[This is a nitpicking topic. But nowhere in Manuale Zapﬁcum does David Pankow’s name appear. There is no author on the title page. Kelly is credited with the Foreword, as he says. In it he makes no mention of Pankow and the colophon is equally silent on his role. So to the reader of the book there is no evidence of Pankow’s involvement, only of Kelly’s. As for Spend Your Alphabets Lavishly! (as it is on the cover) or “Spend Your Alphabets Lavishly” (as it is on the title page), Kelly is listed as the author on the title page with Pankow credited for the introduction. Pankow does not cite any individuals as being responsible for the exhibition nor does the colophon. Although unsigned, the catalogue entries were Kelly’s contribution. What went on behind the scenes is not evident in the publication, but the RIT Press website says, “Distinguished typographer Jerry Kelly, [sic] curated the exhibition and designed the catalogue of type specimens, calligraphic exemplars, sketches, bindings, and book layouts.” Pankow is only credited with the introduction. In the end, whether Kelly’s role is described as author, curator, organizer, orchestrator or whatever is not that important. What is important is that I have acknowledged the integral role he played in both publications.]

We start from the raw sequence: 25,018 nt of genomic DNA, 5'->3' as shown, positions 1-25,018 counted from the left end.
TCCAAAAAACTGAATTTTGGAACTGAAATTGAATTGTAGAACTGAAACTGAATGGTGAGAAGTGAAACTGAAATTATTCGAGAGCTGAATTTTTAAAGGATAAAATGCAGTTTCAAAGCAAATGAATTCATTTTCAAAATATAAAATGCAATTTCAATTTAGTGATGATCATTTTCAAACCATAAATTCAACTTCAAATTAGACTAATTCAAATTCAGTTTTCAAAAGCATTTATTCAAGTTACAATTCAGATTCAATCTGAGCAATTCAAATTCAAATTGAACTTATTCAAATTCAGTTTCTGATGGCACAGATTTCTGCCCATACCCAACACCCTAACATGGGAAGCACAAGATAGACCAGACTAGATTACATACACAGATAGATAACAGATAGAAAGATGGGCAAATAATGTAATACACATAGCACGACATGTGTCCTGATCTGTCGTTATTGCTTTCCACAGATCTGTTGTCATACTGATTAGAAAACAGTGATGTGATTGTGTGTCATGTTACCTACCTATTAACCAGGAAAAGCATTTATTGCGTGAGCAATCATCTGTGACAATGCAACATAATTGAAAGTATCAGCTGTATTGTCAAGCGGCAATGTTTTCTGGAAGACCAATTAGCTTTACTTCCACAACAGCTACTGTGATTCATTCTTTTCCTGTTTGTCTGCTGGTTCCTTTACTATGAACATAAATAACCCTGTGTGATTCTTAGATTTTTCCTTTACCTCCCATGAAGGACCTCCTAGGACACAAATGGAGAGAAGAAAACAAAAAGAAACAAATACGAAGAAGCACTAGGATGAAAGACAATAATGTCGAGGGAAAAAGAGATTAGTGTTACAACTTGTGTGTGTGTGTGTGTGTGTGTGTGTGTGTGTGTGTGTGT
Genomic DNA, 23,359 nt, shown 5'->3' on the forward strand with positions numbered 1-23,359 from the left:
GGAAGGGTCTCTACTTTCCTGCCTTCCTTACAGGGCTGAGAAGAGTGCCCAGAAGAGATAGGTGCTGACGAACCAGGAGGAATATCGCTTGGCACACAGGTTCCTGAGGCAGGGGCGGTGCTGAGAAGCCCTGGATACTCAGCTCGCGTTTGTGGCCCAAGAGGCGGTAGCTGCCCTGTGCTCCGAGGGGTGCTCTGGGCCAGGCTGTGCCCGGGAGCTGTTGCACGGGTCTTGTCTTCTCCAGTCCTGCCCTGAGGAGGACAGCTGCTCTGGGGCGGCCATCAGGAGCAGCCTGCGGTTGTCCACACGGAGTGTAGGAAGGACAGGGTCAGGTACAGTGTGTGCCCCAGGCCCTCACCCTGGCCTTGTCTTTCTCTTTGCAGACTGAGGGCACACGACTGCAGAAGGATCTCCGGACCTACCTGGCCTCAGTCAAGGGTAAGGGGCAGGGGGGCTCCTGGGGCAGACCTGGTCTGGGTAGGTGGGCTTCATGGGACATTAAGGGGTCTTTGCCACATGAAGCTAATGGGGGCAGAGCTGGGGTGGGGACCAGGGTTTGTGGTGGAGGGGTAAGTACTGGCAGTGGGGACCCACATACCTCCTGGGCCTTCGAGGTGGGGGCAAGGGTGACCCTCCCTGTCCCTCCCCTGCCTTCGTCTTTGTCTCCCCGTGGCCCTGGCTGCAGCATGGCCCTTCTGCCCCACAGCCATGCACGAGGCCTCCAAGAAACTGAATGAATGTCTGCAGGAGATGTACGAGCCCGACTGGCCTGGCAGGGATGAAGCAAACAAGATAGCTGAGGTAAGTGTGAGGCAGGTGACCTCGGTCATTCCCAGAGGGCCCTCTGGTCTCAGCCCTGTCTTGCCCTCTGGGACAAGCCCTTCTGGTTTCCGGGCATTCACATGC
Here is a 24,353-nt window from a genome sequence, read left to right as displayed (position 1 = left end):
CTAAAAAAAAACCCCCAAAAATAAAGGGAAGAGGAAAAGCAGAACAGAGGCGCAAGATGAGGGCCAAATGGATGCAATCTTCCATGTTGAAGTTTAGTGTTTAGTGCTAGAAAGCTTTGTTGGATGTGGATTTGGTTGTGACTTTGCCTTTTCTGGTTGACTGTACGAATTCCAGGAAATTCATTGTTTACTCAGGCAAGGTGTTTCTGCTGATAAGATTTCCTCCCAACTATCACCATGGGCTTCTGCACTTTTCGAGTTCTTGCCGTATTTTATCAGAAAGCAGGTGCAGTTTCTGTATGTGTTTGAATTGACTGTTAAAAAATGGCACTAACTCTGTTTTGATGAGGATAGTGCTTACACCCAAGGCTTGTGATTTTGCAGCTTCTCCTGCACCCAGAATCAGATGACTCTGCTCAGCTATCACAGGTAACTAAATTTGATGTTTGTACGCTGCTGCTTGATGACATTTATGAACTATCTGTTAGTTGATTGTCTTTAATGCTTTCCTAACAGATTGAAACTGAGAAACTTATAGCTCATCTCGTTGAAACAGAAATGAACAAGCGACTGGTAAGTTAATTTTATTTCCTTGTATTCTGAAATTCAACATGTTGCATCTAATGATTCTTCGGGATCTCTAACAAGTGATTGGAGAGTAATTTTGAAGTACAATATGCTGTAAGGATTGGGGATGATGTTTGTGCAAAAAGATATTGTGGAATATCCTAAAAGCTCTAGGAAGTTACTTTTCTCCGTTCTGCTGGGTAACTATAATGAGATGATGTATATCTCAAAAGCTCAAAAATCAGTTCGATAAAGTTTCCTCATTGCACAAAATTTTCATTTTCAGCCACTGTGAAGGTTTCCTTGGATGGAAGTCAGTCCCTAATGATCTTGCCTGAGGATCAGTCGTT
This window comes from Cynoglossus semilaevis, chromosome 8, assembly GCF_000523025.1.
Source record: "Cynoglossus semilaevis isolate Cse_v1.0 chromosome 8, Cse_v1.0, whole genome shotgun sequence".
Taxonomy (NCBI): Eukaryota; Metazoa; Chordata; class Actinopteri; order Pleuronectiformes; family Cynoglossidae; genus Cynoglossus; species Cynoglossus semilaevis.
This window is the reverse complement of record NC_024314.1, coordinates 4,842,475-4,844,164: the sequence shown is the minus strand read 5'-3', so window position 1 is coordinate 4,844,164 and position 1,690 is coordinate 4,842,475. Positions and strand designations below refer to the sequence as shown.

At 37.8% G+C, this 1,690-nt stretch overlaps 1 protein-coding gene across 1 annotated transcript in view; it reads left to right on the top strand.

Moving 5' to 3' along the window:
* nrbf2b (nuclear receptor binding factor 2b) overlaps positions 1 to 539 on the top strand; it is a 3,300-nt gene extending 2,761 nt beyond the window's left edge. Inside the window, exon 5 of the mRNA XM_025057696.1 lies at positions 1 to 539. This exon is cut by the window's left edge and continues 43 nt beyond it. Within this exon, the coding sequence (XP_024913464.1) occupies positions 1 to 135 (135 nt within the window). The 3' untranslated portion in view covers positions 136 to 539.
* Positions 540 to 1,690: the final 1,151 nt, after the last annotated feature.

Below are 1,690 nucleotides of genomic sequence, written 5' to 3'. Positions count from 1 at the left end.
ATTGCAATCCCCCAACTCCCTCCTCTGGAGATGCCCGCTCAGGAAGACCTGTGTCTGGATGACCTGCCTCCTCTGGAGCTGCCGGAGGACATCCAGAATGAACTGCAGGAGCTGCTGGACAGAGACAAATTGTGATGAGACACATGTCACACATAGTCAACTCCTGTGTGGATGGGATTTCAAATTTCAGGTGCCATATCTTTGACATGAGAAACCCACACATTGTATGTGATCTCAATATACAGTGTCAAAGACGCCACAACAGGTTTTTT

I am happy to see that the integration of several characters from other fonts [sic] into the Comenius type used for “About More Alphabets” is so seamless that Shaw is “unclear as to what Kelly is referring to when he says ‘It was also bold to substitute many characters from other fonts….’” One would think a teacher of typography and critic would have noticed that the roman parens, italic w, and all the ﬁgures used with Comenius in “About More Alphabets” are from Zapf Renaissance. I take this as an inadvertent compliment. One must be careful about doing such things, however: Renaissance and Comenius have different x-heights, so I had to meticulously adjust the size and ﬁt when doing this.